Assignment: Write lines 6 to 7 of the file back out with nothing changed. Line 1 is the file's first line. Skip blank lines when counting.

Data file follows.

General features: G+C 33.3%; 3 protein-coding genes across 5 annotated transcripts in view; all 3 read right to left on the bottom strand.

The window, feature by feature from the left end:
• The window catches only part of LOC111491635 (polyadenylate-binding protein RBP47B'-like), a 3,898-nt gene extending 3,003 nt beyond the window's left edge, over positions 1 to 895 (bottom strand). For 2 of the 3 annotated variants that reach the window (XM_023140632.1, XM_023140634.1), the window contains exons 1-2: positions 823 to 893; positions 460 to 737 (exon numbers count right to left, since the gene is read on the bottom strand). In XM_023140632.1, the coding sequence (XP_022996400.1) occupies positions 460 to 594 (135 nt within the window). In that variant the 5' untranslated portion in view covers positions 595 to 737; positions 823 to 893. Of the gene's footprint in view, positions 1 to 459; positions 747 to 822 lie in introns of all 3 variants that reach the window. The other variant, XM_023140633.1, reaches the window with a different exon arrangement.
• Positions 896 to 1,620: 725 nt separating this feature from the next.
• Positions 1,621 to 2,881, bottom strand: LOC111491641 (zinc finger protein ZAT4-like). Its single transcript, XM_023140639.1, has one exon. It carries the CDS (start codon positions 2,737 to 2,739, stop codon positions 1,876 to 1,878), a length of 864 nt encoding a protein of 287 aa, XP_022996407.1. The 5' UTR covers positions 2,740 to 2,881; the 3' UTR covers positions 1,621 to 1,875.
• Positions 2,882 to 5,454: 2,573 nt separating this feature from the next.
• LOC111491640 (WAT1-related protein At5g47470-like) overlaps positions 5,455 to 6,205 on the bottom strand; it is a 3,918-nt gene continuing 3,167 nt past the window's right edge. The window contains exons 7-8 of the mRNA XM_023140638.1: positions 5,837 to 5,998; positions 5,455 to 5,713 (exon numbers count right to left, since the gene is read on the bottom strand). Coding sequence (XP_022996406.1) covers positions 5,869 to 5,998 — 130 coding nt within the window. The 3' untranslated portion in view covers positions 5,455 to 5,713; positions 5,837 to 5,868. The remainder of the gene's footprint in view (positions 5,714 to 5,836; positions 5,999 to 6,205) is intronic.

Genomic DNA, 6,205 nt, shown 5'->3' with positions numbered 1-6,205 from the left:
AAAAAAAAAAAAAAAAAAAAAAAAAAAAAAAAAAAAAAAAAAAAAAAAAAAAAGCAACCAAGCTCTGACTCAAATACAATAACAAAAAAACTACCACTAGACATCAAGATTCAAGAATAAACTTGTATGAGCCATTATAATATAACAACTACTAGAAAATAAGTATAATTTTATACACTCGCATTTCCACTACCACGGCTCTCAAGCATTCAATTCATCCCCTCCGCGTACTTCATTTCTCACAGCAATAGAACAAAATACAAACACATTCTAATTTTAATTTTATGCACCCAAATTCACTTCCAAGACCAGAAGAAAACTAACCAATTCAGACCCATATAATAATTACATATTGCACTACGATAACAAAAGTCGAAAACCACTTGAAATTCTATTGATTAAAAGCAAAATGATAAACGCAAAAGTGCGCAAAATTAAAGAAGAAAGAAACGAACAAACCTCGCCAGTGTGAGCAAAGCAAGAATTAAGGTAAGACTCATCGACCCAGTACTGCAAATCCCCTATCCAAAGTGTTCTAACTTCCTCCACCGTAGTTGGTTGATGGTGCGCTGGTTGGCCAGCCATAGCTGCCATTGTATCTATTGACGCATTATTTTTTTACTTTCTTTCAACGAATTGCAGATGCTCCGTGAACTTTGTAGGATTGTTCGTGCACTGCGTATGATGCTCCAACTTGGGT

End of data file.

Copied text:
• Positions 2,882 to 5,454: 2,573 nt separating this feature from the next.
• LOC111491640 (WAT1-related protein At5g47470-like) overlaps positions 5,455 to 6,205 on the bottom strand; it is a 3,918-nt gene continuing 3,167 nt past the window's right edge. The window contains exons 7-8 of the mRNA XM_023140638.1: positions 5,837 to 5,998; positions 5,455 to 5,713 (exon numbers count right to left, since the gene is read on the bottom strand). Coding sequence (XP_022996406.1) covers positions 5,869 to 5,998 — 130 coding nt within the window. The 3' untranslated portion in view covers positions 5,455 to 5,713; positions 5,837 to 5,868. The remainder of the gene's footprint in view (positions 5,714 to 5,836; positions 5,999 to 6,205) is intronic.